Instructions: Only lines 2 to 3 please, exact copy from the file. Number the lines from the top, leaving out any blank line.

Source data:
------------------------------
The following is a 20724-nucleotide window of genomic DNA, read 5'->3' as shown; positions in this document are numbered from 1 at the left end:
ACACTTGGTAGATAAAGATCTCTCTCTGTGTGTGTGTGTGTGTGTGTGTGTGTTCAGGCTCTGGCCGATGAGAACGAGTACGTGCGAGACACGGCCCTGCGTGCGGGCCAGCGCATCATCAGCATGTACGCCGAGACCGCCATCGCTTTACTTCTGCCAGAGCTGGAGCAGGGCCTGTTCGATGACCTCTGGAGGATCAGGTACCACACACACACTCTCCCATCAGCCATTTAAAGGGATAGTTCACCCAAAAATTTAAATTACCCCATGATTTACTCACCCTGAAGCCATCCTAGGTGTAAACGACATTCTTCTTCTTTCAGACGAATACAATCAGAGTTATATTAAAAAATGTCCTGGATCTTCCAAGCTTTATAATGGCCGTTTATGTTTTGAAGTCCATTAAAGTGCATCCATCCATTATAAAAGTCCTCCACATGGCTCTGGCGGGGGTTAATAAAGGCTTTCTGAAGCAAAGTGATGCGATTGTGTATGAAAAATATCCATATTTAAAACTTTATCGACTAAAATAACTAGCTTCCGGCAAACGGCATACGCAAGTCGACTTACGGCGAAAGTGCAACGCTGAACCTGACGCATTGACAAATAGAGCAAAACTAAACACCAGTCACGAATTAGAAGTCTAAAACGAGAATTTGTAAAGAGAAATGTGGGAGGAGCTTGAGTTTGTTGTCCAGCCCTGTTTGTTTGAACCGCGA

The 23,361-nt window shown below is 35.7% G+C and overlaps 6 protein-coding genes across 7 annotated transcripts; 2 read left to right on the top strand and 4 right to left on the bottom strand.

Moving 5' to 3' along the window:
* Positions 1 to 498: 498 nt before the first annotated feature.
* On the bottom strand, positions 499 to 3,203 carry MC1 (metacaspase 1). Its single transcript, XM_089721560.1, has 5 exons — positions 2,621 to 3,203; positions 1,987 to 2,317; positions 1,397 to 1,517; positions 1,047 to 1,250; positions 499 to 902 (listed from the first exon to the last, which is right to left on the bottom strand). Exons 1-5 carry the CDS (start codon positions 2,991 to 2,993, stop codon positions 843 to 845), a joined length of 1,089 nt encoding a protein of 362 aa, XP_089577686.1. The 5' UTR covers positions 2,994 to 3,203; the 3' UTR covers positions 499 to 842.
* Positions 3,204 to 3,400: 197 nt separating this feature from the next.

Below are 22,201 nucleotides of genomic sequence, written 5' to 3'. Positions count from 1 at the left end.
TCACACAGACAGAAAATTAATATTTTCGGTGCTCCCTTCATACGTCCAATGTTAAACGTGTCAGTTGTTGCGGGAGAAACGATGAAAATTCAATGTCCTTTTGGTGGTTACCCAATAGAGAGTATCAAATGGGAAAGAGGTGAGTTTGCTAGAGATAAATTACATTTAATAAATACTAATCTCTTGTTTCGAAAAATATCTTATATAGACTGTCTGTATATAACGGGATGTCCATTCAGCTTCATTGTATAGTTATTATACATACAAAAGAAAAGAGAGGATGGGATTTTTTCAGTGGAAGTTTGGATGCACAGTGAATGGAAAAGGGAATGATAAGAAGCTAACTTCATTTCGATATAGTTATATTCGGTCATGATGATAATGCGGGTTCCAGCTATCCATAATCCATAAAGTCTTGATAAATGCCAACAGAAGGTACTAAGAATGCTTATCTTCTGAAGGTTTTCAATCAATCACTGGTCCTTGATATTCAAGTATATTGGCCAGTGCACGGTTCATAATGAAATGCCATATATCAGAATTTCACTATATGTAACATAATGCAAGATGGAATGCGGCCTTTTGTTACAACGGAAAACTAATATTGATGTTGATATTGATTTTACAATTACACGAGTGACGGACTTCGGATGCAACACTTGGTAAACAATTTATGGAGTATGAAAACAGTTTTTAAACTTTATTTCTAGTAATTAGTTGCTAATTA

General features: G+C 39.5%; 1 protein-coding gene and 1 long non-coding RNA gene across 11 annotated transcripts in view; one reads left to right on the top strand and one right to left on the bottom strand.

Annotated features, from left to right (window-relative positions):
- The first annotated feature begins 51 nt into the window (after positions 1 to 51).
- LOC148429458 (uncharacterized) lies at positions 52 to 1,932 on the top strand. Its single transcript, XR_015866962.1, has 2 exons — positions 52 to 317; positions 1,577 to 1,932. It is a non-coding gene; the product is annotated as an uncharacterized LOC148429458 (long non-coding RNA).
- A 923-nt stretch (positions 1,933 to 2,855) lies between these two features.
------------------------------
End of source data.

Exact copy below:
ACACTTGGTAGATAAAGATCTCTCTCTGTGTGTGTGTGTGTGTGTGTGTGTGTTCAGGCTCTGGCCGATGAGAACGAGTACGTGCGAGACACGGCCCTGCGTGCGGGCCAGCGCATCATCAGCATGTACGCCGAGACCGCCATCGCTTTACTTCTGCCAGAGCTGGAGCAGGGCCTGTTCGATGACCTCTGGAGGATCAGGTACCACACACACACTCTCCCATCAGCCATTTAAAGGGATAGTTCACCCAAAAATTTAAATTACCCCATGATTTACTCACCCTGAAGCCATCCTAGGTGTAAACGACATTCTTCTTCTTTCAGACGAATACAATCAGAGTTATATTAAAAAATGTCCTGGATCTTCCAAGCTTTATAATGGCCGTTTATGTTTTGAAGTCCATTAAAGTGCATCCATCCATTATAAAAGTCCTCCACATGGCTCTGGCGGGGGTTAATAAAGGCTTTCTGAAGCAAAGTGATGCGATTGTGTATGAAAAATATCCATATTTAAAACTTTATCGACTAAAATAACTAGCTTCCGGCAAACGGCATACGCAAGTCGACTTACGGCGAAAGTGCAACGCTGAACCTGACGCATTGACAAATAGAGCAAAACTAAACACCAGTCACGAATTAGAAGTCTAAAACGAGAATTTGTAAAGAGAAATGTGGGAGGAGCTTGAGTTTGTTGTCCAGCCCTGTTTGTTTGAACCGCGA

The 23,361-nt window shown below is 35.7% G+C and overlaps 6 protein-coding genes across 7 annotated transcripts; 2 read left to right on the top strand and 4 right to left on the bottom strand.